Chronic fatigue syndrome can be a baffling disease.
It presents people with the condition a constellation of vague symptoms, but there’s no simple or quick way to diagnose it.
The condition has mystified medical experts for decades.
But new research is giving them hope that they are finally understanding the mechanisms behind this disease, and can soon develop a new way to diagnose it quickly.
An estimated 800,000 to 2.5 million Americans are believed to have chronic fatigue syndrome (CFS), or myalgic encephalomyelitis (ME).
However, only about 20 percent of those people have been diagnosed, according to the Centers for Disease Control and Prevention (CDC).
Looking for clues
In the hope of finding a way to identify the disease quickly, researchers from Stanford University tested a variety of blood markers called cytokines from 192 patients with CFS, and compared them with cytokines taken from 392 healthy patients.
They published their findings in the Proceedings of the National Academy of Sciences last week.
Cytokines are proteins in the blood that can affect the immune system and inflammation.
The researchers tested 51 cytokines, and concluded that 17 had “a statistically significant” association with ME/CFS and its level of severity.
The more severe the disease’s symptoms, the higher the level of these cytokines.
Thirteen of the cytokines associated with the disease were proinflammatory, according to the study authors.
“There’s been a great deal of controversy and confusion surrounding ME/CFS — even whether it is an actual disease,” Mark Davis, PhD, professor of immunology and microbiology, and director of Stanford’s Institute for Immunity, Transplantation and Infection, said in a statement. “Our findings show clearly that it’s an inflammatory disease and provide a solid basis for a diagnostic blood test.”
The disease can affect anyone, but it is more common in people between the ages of 40 and 60. Women are more likely than men to develop the ailment, and it is more likely to occur in Caucasian people, according to the CDC.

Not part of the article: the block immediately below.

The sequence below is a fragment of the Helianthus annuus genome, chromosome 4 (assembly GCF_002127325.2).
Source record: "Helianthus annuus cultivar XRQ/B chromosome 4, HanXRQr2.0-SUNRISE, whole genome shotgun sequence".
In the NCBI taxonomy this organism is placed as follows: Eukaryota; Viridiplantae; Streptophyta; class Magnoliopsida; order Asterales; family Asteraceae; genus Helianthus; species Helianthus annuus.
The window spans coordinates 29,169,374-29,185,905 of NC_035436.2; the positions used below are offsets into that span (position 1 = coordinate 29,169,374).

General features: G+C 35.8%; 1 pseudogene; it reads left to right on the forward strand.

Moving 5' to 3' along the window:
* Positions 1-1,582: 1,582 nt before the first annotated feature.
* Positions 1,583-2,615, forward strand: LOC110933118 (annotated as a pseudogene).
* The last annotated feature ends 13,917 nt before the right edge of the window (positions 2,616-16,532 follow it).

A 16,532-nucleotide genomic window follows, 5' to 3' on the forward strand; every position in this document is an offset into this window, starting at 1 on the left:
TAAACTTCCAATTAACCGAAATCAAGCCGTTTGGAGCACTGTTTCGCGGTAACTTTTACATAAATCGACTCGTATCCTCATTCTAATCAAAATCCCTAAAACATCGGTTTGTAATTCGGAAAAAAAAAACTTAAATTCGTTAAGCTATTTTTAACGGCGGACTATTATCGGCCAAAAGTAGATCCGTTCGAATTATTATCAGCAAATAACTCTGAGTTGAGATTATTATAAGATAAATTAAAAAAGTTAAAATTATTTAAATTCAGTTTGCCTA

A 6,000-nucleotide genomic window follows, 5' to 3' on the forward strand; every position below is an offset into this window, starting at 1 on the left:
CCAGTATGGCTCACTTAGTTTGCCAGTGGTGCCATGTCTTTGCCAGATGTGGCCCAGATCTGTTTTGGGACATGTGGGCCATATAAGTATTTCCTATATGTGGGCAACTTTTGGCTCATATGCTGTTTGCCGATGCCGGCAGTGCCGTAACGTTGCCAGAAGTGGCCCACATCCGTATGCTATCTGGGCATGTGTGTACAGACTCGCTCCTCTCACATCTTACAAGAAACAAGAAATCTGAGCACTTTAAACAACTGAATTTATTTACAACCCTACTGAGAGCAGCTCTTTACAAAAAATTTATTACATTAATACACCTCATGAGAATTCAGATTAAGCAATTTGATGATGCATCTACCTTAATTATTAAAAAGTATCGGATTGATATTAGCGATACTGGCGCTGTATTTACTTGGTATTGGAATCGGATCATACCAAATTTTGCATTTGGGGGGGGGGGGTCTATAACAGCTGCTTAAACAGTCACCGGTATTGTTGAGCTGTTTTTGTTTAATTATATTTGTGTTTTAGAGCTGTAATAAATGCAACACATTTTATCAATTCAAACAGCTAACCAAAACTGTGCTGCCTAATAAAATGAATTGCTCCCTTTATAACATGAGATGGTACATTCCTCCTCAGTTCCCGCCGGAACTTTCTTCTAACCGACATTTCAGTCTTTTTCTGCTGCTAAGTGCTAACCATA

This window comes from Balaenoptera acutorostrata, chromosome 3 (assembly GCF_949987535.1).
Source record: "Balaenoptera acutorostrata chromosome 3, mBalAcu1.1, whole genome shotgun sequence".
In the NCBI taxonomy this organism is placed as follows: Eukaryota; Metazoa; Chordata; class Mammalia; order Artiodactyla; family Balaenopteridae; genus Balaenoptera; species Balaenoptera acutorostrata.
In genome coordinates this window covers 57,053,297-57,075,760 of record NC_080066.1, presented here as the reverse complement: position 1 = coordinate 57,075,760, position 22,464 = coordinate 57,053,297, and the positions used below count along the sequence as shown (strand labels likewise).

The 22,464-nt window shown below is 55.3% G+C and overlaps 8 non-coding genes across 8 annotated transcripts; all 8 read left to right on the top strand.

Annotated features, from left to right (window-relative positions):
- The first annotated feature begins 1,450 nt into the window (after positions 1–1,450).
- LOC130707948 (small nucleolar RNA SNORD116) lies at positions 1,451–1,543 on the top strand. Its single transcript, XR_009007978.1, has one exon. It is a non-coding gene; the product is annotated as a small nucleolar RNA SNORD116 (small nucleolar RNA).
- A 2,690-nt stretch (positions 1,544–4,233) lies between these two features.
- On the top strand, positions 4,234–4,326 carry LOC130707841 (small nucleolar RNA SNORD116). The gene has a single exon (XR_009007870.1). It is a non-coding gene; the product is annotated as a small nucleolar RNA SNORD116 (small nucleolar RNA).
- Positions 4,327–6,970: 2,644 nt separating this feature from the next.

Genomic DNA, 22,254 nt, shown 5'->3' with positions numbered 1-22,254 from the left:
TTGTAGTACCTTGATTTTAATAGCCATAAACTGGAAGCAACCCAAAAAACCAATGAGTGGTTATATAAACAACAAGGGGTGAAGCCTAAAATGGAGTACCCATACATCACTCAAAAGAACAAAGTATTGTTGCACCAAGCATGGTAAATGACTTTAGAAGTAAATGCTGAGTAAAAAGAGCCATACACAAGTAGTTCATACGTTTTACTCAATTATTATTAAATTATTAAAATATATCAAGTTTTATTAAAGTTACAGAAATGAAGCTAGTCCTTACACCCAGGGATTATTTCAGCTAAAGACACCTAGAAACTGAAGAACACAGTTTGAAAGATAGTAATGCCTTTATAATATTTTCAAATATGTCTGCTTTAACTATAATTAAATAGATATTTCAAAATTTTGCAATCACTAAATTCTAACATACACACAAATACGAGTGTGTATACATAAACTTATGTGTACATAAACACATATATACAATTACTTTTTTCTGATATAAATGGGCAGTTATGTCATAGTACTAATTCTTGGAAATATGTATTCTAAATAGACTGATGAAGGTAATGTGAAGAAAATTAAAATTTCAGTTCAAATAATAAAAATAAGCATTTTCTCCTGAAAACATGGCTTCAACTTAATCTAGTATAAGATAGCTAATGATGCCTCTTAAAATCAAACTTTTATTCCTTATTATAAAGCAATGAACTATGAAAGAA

Symptoms of ME/CFS include a lowered activity level, sleep problems, and a “post-exertional malaise,” where a person may “crash” after mental or physical exertion. People with ME/CFS also might have problems with memory or thinking, and a worsening of symptoms when they stand or sit up.
“I have seen the horrors of this disease, multiplied by hundreds of patients,” Dr. Jose Montoya, professor of infectious diseases at Stanford University, and lead author of the study, said in a statement. “It’s been observed and talked about for 35 years now, sometimes with the onus of being described as a psychological condition. But chronic fatigue syndrome is by no means a figment of the imagination. This is real.”
The disease also hits people financially, leading from $17 billion to $24 billion annually in medical bills and lost income, according to the CDC.
How the test could help
Dr. Sybil Marsh, a family medicine physician at University Hospitals Cleveland Medical Center, said the possibility of a diagnostic test could mean huge changes for patients when they first develop symptoms of the disease.
“It’s not something where you can immediately go in and think that you have it,” Marsh told Healthline.
She explained that people have to exhibit symptoms for at least six months before they can be diagnosed.
“All of the symptoms and disorders that are connected with it are also caused by something else,” she said.
Marsh said if patients could be diagnosed more quickly — within days or weeks of developing symptoms — they would not have to face months of uncertainty about their health.
Additionally, Marsh pointed out that understanding the mechanism behind the disease could mean someday finding a cure for the condition.
“Until we know what the mechanism is, we aren't going to know how to treat it,” she said.
“Really, right now the treatment is around managing symptoms and coping with having this disorder,” Marsh explained.
Currently, people with ME/CFS are generally treated for symptoms such as depression, pain, or concentration problems, but there is no treatment that targets the syndrome itself.
“Often people become depressed because of all the things they have to lose and cut out of their life while they're waiting for it to get better,” Marsh said.
For now, the Stanford researchers are hoping their study will propel the medical field toward solving the mystery of this disease.
They also said additional studies with larger study populations examined over longer periods of time will need to be done to verify their findings.